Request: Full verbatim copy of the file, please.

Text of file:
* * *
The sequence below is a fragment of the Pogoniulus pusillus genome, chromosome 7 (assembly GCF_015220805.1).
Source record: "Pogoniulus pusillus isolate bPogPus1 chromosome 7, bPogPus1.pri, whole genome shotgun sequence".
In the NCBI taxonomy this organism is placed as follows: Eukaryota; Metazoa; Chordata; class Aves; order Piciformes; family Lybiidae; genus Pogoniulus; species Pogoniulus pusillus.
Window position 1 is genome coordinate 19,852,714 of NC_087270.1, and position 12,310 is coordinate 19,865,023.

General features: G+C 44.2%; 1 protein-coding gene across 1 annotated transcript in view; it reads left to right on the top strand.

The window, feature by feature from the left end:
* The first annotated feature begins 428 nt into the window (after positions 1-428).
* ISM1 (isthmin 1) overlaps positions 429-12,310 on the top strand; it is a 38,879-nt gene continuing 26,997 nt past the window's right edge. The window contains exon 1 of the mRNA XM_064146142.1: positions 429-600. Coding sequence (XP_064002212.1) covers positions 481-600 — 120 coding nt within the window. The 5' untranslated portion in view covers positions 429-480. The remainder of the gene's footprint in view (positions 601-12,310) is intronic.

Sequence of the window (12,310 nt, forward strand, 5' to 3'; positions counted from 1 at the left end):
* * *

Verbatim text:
The sequence below is a fragment of the Pogoniulus pusillus genome, chromosome 7 (assembly GCF_015220805.1).
Source record: "Pogoniulus pusillus isolate bPogPus1 chromosome 7, bPogPus1.pri, whole genome shotgun sequence".
In the NCBI taxonomy this organism is placed as follows: Eukaryota; Metazoa; Chordata; class Aves; order Piciformes; family Lybiidae; genus Pogoniulus; species Pogoniulus pusillus.
Window position 1 is genome coordinate 19,852,714 of NC_087270.1, and position 12,310 is coordinate 19,865,023.

General features: G+C 44.2%; 1 protein-coding gene across 1 annotated transcript in view; it reads left to right on the top strand.

The window, feature by feature from the left end:
* The first annotated feature begins 428 nt into the window (after positions 1-428).
* ISM1 (isthmin 1) overlaps positions 429-12,310 on the top strand; it is a 38,879-nt gene continuing 26,997 nt past the window's right edge. The window contains exon 1 of the mRNA XM_064146142.1: positions 429-600. Coding sequence (XP_064002212.1) covers positions 481-600 — 120 coding nt within the window. The 5' untranslated portion in view covers positions 429-480. The remainder of the gene's footprint in view (positions 601-12,310) is intronic.

Sequence of the window (12,310 nt, forward strand, 5' to 3'; positions counted from 1 at the left end):